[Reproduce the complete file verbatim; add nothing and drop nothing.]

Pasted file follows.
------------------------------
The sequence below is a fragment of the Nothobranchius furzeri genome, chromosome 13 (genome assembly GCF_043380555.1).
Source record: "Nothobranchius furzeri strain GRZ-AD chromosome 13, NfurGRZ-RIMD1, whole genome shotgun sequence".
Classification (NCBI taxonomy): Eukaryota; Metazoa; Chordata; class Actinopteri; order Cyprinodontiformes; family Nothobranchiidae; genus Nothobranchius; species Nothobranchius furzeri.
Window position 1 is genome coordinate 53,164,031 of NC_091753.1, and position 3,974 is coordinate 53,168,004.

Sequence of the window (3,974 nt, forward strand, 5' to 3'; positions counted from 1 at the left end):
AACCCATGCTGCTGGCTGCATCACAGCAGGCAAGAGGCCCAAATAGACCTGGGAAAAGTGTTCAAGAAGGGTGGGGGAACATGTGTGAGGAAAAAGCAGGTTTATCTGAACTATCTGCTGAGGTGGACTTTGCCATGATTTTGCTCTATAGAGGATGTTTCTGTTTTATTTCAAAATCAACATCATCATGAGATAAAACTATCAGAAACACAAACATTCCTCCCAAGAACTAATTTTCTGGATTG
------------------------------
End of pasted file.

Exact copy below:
The sequence below is a fragment of the Nothobranchius furzeri genome, chromosome 13 (genome assembly GCF_043380555.1).
Source record: "Nothobranchius furzeri strain GRZ-AD chromosome 13, NfurGRZ-RIMD1, whole genome shotgun sequence".
Classification (NCBI taxonomy): Eukaryota; Metazoa; Chordata; class Actinopteri; order Cyprinodontiformes; family Nothobranchiidae; genus Nothobranchius; species Nothobranchius furzeri.
Window position 1 is genome coordinate 53,164,031 of NC_091753.1, and position 3,974 is coordinate 53,168,004.

Sequence of the window (3,974 nt, forward strand, 5' to 3'; positions counted from 1 at the left end):
AACCCATGCTGCTGGCTGCATCACAGCAGGCAAGAGGCCCAAATAGACCTGGGAAAAGTGTTCAAGAAGGGTGGGGGAACATGTGTGAGGAAAAAGCAGGTTTATCTGAACTATCTGCTGAGGTGGACTTTGCCATGATTTTGCTCTATAGAGGATGTTTCTGTTTTATTTCAAAATCAACATCATCATGAGATAAAACTATCAGAAACACAAACATTCCTCCCAAGAACTAATTTTCTGGATTG